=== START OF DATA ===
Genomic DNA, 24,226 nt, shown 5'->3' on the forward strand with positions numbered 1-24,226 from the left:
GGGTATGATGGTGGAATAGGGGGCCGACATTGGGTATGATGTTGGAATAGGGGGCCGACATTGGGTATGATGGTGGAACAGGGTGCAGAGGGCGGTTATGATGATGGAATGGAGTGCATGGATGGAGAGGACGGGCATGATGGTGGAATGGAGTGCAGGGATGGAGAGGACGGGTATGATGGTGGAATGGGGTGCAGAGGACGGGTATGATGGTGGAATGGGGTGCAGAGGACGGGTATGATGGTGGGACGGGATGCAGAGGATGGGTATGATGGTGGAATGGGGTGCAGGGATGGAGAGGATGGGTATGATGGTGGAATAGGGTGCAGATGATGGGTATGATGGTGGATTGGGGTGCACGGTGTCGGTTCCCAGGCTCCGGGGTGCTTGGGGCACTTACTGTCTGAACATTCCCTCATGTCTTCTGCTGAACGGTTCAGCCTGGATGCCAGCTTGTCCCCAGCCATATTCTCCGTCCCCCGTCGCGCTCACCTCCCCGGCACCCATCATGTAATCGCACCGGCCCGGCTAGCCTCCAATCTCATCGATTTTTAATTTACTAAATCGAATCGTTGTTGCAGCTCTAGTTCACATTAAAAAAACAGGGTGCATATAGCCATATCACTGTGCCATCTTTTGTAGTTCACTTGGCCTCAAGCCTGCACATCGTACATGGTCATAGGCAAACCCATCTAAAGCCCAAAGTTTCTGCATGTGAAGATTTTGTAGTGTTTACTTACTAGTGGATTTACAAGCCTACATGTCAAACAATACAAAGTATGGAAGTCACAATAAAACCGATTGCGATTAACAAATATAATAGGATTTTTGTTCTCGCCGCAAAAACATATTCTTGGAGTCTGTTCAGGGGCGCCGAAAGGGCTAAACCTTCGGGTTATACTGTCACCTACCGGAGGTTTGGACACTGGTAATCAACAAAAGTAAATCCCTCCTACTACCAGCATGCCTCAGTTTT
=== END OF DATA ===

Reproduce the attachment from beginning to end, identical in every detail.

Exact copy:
Genomic DNA, 24,226 nt, shown 5'->3' on the forward strand with positions numbered 1-24,226 from the left:
GGGTATGATGGTGGAATAGGGGGCCGACATTGGGTATGATGTTGGAATAGGGGGCCGACATTGGGTATGATGGTGGAACAGGGTGCAGAGGGCGGTTATGATGATGGAATGGAGTGCATGGATGGAGAGGACGGGCATGATGGTGGAATGGAGTGCAGGGATGGAGAGGACGGGTATGATGGTGGAATGGGGTGCAGAGGACGGGTATGATGGTGGAATGGGGTGCAGAGGACGGGTATGATGGTGGGACGGGATGCAGAGGATGGGTATGATGGTGGAATGGGGTGCAGGGATGGAGAGGATGGGTATGATGGTGGAATAGGGTGCAGATGATGGGTATGATGGTGGATTGGGGTGCACGGTGTCGGTTCCCAGGCTCCGGGGTGCTTGGGGCACTTACTGTCTGAACATTCCCTCATGTCTTCTGCTGAACGGTTCAGCCTGGATGCCAGCTTGTCCCCAGCCATATTCTCCGTCCCCCGTCGCGCTCACCTCCCCGGCACCCATCATGTAATCGCACCGGCCCGGCTAGCCTCCAATCTCATCGATTTTTAATTTACTAAATCGAATCGTTGTTGCAGCTCTAGTTCACATTAAAAAAACAGGGTGCATATAGCCATATCACTGTGCCATCTTTTGTAGTTCACTTGGCCTCAAGCCTGCACATCGTACATGGTCATAGGCAAACCCATCTAAAGCCCAAAGTTTCTGCATGTGAAGATTTTGTAGTGTTTACTTACTAGTGGATTTACAAGCCTACATGTCAAACAATACAAAGTATGGAAGTCACAATAAAACCGATTGCGATTAACAAATATAATAGGATTTTTGTTCTCGCCGCAAAAACATATTCTTGGAGTCTGTTCAGGGGCGCCGAAAGGGCTAAACCTTCGGGTTATACTGTCACCTACCGGAGGTTTGGACACTGGTAATCAACAAAAGTAAATCCCTCCTACTACCAGCATGCCTCAGTTTT